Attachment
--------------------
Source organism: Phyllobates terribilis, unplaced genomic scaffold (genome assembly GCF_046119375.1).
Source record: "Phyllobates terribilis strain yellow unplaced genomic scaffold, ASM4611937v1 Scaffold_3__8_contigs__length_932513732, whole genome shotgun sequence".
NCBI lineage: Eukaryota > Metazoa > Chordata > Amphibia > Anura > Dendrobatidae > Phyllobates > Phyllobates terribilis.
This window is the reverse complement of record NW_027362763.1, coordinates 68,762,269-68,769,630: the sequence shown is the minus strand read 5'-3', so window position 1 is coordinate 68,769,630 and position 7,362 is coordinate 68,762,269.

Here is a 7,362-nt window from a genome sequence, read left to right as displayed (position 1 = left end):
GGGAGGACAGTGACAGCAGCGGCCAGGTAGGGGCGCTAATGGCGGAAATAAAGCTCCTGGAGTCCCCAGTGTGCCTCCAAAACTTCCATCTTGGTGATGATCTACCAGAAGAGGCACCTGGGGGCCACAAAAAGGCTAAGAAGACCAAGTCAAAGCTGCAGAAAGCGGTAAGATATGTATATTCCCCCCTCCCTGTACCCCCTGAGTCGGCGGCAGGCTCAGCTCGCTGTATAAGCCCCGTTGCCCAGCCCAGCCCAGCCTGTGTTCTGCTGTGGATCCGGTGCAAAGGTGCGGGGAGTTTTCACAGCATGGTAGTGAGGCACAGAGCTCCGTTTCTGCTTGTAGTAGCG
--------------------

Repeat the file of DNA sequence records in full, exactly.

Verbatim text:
Source organism: Phyllobates terribilis, unplaced genomic scaffold (genome assembly GCF_046119375.1).
Source record: "Phyllobates terribilis strain yellow unplaced genomic scaffold, ASM4611937v1 Scaffold_3__8_contigs__length_932513732, whole genome shotgun sequence".
NCBI lineage: Eukaryota > Metazoa > Chordata > Amphibia > Anura > Dendrobatidae > Phyllobates > Phyllobates terribilis.
This window is the reverse complement of record NW_027362763.1, coordinates 68,762,269-68,769,630: the sequence shown is the minus strand read 5'-3', so window position 1 is coordinate 68,769,630 and position 7,362 is coordinate 68,762,269.

Here is a 7,362-nt window from a genome sequence, read left to right as displayed (position 1 = left end):
GGGAGGACAGTGACAGCAGCGGCCAGGTAGGGGCGCTAATGGCGGAAATAAAGCTCCTGGAGTCCCCAGTGTGCCTCCAAAACTTCCATCTTGGTGATGATCTACCAGAAGAGGCACCTGGGGGCCACAAAAAGGCTAAGAAGACCAAGTCAAAGCTGCAGAAAGCGGTAAGATATGTATATTCCCCCCTCCCTGTACCCCCTGAGTCGGCGGCAGGCTCAGCTCGCTGTATAAGCCCCGTTGCCCAGCCCAGCCCAGCCTGTGTTCTGCTGTGGATCCGGTGCAAAGGTGCGGGGAGTTTTCACAGCATGGTAGTGAGGCACAGAGCTCCGTTTCTGCTTGTAGTAGCG